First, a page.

Toronto Reel Asian Film Festival: Capsule Reviews, Part 1

The 15th Anniversary of the Toronto Reel Asian International Film Festival opens its doors this coming Tuesday, November 8th to 12th in downtown Toronto, followed by 4 special screenings in Richmond Hill November 18th to 19th.

Voted one of Toronto’s Best Little film festival, Reel Asian has grown leaps and bounds from its humble independent roster, to screen world premieres of International Asian films. Check out my reviews for Lover’s Discourse, Saigon Electric, Piercing, I, and Jump Ashin after the jump.

(Hong Kong)

Reel Asian’s Opening Night Film LOVER’S DISCOURSE weaves four stories about the multiple faces, good and ugly, of love in Hong Kong. Directed by Canadian-bred Derek Tsang, the film starts with Eason Chan and Canadian actress Karena Lam who play former lovers enjoying a rare evening together catching up on old times. A girl working at a laundromat fantasizes about one of her customers, but is far too shy to even strike up a conversation. A student becomes obsessed with his friend’s mom and the last part tracks the collateral damage when two people follow the other’s lover to confirm their cheating.

What starts off strong, gets somewhat clumsily pieced together by the end. The performances by its ensemble cast save and forgive where the film lacks making it an enjoyable viewing. Recommended (because the writer has a bias towards Karena Lam.)


(USA/ Vietnam)

Think of every dance film Hollywood has ever put out, set it in Vietnam and you’ve got SAIGON ELECTRIC. And perhaps that is what makes this film great, for all the wrong reasons.

A country girl moves to the big city to audition for the dance school. But her ribbon gets tangled throughout her performance and fails the audition. Unable to go back home, she gets a job waitressing where she is befriended by the dishwasher who dances with a crew at the community centre. Her friend, having a bit of a temper, gets disrespected by a rival crew in an informal street dance battle and quits the crew in a huff. At the same time, the community centre has been bought by developers and will be levelled to build a new hotel unless the crew can win the Championship dance battle and save their dance space.

There is a part of me that feels bad liking this film for the wrong reasons. Apart from its gorgeously colourful cinematic landscape, everything else is rather middle of the road and passable. It is everything one can imagine a dance film to be, and yet my indie art film heart is actually moved by its characters struggles and passion to do what they love to do. – Recommended, (if you like films like Step Up or Honey.)

*SAIGON ELECTRIC enjoys a special afternoon screening in Richmond Hill Sat., Nov. 18th.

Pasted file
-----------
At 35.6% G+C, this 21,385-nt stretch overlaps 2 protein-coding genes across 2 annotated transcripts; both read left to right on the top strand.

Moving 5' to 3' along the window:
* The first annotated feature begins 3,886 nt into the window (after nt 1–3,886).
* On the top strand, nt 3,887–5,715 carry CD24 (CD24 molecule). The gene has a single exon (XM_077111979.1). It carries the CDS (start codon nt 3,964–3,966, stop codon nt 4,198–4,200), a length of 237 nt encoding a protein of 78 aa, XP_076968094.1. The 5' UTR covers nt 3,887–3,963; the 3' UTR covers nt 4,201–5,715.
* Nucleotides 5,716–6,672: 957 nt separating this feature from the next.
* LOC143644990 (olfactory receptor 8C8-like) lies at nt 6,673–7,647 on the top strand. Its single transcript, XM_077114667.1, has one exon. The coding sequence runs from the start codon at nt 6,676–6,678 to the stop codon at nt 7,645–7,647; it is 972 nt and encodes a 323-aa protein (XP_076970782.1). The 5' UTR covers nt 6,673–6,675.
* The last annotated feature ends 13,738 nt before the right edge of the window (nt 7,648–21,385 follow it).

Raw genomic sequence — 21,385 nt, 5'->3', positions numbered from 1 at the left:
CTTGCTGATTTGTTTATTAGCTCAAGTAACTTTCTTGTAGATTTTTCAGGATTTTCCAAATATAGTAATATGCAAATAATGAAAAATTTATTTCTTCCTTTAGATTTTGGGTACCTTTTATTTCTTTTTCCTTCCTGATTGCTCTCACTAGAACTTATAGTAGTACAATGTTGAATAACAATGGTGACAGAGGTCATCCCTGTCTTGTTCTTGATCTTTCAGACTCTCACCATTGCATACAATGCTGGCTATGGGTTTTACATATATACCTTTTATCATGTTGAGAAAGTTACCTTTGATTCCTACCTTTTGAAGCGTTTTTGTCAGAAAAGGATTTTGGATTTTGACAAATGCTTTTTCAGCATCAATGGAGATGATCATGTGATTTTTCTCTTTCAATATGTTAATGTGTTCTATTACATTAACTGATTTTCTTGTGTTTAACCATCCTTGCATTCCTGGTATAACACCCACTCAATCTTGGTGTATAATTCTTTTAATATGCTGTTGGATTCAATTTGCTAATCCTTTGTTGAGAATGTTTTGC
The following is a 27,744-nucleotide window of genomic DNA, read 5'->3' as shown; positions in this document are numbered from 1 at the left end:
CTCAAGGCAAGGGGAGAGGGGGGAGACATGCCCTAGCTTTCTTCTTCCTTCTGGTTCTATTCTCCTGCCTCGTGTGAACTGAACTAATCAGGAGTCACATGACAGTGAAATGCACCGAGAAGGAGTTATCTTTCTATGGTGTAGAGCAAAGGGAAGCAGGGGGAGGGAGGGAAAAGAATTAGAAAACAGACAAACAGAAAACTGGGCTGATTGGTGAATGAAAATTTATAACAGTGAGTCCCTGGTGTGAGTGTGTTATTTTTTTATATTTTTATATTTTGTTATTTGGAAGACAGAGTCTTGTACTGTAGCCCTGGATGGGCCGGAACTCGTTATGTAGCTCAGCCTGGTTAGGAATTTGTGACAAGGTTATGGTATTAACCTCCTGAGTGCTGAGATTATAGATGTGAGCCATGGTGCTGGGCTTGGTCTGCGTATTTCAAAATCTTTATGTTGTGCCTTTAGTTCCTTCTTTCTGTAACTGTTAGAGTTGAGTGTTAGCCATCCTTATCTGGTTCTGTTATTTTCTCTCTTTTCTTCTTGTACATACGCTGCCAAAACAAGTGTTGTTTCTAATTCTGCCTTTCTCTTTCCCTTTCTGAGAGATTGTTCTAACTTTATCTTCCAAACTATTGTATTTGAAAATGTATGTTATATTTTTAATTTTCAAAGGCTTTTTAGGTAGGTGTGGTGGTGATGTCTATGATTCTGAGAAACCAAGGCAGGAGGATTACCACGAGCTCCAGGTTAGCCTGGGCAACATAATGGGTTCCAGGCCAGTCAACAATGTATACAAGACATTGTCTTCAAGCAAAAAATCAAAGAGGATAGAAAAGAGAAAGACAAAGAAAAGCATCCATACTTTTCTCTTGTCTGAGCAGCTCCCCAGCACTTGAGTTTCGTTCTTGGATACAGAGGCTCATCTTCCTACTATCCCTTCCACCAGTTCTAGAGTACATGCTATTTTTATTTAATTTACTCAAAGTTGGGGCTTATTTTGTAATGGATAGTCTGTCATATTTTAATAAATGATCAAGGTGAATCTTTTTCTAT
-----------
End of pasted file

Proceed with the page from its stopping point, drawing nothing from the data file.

Big business corruption against the angst and struggle of disaffected youth in China sets the stage for the unraveling of characters in a small factory town in the satirically dark animation film, PIERCING, I.

Accused of stealing from a supermarket, Zhang, educated and unemployed, on the persuasion of his friend, attempts to go after the supermarket’s owner, a wealthy businessman. His goal, a few more dollars for emotional damages on top of his already paid medical expenses from injuries incurred by the supermarket’s security guard. What starts as a feeble attempt at squeezing a few more dollars from a rich and powerful man, results in them unwittingly becoming intertwined with him and his competitors.

What’s most striking is that despite the film being set in 2008 during the financial crisis, it is still relevant today, perhaps more so. Zhang, ultimately is a good person, who wants to do the right thing, but is surrounded by people who do the exact opposite in order to survive – he is the only one barely getting by.

Intriguing and thought-provoking, Zhang nightmare-life is a frustrating look at what modern-day China has become for its youth. – Recommended


Based on a true story, JUMP ASHIN! is about the fall and rise of the young gymnast. After a life revolving around gymnastics training and preparation, Ashin’s mother’s doubt pulls him off the team to concentrate on the family business in their small town. Disheartened, Ashin (Canadian actor Eddie Peng) and his friend Pickle (Lawrence Ko) start getting into gang fights, which eventually escalates forcing them to leave town and hide out in the big city. Another tragedy brings him back home to resume his gymnastics training despite all obstacles and conditions put on him.

Gripping and intense – Recommended.

*JUMP ASHIN! will also be screened in Richmond Hill Sat., Nov 18th.

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About Xxxtine

The main Canuck here I (sometimes) give a different perspective. I used to be 'read only' but you can actually hear me via POP 88 on 8Asians podcasting sister site Always trying to find that right balance between fluff and substance, I tend to focus my interests in discovering different perspectives. Look forward to hearing (and perhaps seeing) things you wouldn't anywhere else. Current vice and embarrassingly obsessed with: Kpop group AFTER SCHOOL
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